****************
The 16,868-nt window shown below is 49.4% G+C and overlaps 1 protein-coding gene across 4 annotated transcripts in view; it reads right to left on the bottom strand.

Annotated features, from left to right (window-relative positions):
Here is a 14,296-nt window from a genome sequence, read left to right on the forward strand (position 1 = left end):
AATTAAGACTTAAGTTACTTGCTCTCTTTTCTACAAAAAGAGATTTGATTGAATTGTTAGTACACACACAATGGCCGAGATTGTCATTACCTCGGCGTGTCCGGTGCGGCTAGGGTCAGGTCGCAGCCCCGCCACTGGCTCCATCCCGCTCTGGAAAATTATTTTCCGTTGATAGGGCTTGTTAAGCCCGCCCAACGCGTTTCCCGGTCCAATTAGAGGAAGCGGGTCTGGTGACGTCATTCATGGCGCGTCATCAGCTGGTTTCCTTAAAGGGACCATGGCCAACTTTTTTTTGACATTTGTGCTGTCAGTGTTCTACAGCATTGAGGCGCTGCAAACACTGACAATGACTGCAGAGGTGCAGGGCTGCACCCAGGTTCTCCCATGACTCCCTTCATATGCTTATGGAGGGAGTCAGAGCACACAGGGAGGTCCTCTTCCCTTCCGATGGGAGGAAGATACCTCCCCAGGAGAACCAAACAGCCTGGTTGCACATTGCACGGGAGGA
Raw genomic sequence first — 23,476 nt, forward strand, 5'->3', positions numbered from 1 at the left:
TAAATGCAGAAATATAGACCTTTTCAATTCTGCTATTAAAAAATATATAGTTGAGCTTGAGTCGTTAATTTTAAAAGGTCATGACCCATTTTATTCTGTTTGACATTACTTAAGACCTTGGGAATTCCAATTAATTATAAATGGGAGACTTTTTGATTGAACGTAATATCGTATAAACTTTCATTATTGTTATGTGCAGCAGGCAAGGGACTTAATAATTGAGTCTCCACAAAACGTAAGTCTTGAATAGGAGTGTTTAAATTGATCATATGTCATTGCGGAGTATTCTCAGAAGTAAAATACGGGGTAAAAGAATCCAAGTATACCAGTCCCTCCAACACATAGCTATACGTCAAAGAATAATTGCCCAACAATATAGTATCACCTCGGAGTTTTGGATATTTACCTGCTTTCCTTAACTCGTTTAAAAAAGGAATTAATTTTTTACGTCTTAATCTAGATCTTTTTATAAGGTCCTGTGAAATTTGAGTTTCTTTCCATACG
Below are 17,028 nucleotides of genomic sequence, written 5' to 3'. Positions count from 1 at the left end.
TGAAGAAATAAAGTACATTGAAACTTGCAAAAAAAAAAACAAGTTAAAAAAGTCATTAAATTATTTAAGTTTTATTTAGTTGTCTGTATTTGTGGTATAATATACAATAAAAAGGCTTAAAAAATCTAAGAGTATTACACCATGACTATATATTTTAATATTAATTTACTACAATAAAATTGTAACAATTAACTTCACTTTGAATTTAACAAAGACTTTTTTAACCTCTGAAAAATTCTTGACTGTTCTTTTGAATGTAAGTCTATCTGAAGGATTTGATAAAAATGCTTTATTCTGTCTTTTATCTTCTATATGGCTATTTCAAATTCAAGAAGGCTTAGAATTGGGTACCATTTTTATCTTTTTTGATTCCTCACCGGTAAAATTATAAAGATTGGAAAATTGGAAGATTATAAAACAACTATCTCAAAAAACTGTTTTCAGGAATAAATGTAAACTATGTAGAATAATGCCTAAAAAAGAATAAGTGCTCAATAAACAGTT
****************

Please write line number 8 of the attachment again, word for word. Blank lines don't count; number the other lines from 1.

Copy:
TGAAGAAATAAAGTACATTGAAACTTGCAAAAAAAAAAACAAGTTAAAAAAGTCATTAAATTATTTAAGTTTTATTTAGTTGTCTGTATTTGTGGTATAATATACAATAAAAAGGCTTAAAAAATCTAAGAGTATTACACCATGACTATATATTTTAATATTAATTTACTACAATAAAATTGTAACAATTAACTTCACTTTGAATTTAACAAAGACTTTTTTAACCTCTGAAAAATTCTTGACTGTTCTTTTGAATGTAAGTCTATCTGAAGGATTTGATAAAAATGCTTTATTCTGTCTTTTATCTTCTATATGGCTATTTCAAATTCAAGAAGGCTTAGAATTGGGTACCATTTTTATCTTTTTTGATTCCTCACCGGTAAAATTATAAAGATTGGAAAATTGGAAGATTATAAAACAACTATCTCAAAAAACTGTTTTCAGGAATAAATGTAAACTATGTAGAATAATGCCTAAAAAAGAATAAGTGCTCAATAAACAGTT